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Less Bank, More Bull

Adam Rust's picture

Posted October 18, 2011

I hope no one forgets why the CARD Act was so explicit about rules against check-order sequencing when they hear the big banks complaining about how hard it is to make money on a retail checking account.

For years, banks settled accounts with a technique designed to stimulate more overdrafts.

Under check-order sequencing, banks reshuffled your payments to make you overdraft. They paid your checks in descending order of check amount. They settled some deposits after withdrawals. They declined to disclose when an ATM withdrawal would result in an overdraft.

The system meant that few of the more naive customers funded the checking account programs. The lion's share of those folks were poor. Overall, four percent of consumers paid more than forty percent of all overdraft fees!

In 2009, Veronica Gutierrez stopped getting mad and started getting even. She filed what would become a class action lawsuit against Wells Fargo. The judge in Gutierrez v. Wells Fargo forced the bank to pay $203 million to class members. His finding - that Wells engaged in 'unfair and decptive practices' - was unequivocal.

Now we hear that the banks believe they cannot make any money without adding new fees for debit cards. Clearly they have income to replace. But when did basic banking become unprofitable? Didn't plenty of bankers drive Cadillacs in the 1970s? Besides, when have banks ever had to pay less in interest on checking than they do now? Isn't the spread on a prime mortgage over a 10-year treasury fairly high by historical standards?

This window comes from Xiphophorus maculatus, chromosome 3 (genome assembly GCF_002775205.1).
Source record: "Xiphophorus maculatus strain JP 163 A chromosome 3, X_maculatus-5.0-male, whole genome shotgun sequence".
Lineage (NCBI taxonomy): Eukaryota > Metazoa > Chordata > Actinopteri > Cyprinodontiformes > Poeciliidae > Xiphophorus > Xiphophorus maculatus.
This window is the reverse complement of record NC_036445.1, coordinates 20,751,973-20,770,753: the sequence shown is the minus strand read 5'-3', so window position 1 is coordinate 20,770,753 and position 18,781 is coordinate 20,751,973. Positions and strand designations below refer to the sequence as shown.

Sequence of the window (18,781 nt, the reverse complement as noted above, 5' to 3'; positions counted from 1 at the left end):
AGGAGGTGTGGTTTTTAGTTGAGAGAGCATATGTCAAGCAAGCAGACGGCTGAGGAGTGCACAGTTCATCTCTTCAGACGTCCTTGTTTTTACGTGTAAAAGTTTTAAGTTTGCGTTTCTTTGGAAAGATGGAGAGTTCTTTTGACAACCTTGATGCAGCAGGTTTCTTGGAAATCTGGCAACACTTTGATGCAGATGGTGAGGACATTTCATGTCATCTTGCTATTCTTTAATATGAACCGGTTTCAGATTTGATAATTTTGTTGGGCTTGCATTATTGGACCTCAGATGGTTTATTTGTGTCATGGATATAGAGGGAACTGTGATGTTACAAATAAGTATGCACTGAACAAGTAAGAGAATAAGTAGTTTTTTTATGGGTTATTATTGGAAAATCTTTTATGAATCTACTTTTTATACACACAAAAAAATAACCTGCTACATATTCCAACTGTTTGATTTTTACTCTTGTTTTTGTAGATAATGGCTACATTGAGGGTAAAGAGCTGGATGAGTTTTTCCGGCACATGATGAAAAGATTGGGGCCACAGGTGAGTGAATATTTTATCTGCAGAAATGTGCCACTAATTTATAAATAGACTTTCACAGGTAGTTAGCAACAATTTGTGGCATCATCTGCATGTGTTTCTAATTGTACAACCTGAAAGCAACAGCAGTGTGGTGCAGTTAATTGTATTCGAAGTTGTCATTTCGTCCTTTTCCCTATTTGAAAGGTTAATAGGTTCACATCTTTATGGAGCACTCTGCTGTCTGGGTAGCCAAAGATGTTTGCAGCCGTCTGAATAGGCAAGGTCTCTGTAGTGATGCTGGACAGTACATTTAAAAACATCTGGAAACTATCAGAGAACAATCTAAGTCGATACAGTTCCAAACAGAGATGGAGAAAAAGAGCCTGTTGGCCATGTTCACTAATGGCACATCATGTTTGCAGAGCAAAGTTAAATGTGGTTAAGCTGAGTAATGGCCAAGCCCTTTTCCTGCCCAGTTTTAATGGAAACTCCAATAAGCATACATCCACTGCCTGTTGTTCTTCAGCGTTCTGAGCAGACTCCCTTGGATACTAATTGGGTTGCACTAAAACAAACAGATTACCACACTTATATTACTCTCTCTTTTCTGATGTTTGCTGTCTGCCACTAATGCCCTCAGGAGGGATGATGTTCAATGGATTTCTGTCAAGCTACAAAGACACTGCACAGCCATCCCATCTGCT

There are problems with the Durbin Amendment. But it seems that this is a big problem. Right now, banks are levying these fees and consumers are fnding few alternatives. You could leave your bank, but then you would probably find that all of your other choices would offer the same fee.

I recently told a Fed committee that I think we are witnessing the withering away of consumer surplus in deposit services. The only question is where it will all end. What clever bank, upon noting that all of its competitors have added fes, will contemplate raising them even more?

I cannot help but think that we are at a turning point. How many more people are about to flee mainstream banks? Maybe the banks will say 'good riddance' but where does that leave the payments system. I think we will see many more unbanked households. You will see it in your community. There will be a few less banks and there will be a lot more check cashers. Employers are not going to appreciate that they have to pay more people in cash. They are going to be frustrated by the cost of updating the direct deposit details for employees that bank through a prepaid card program. Those cards will take direct deposit, but their account holders tend to keep the cards for a time that measures in months and not in years, as the case has been for a traditional bank.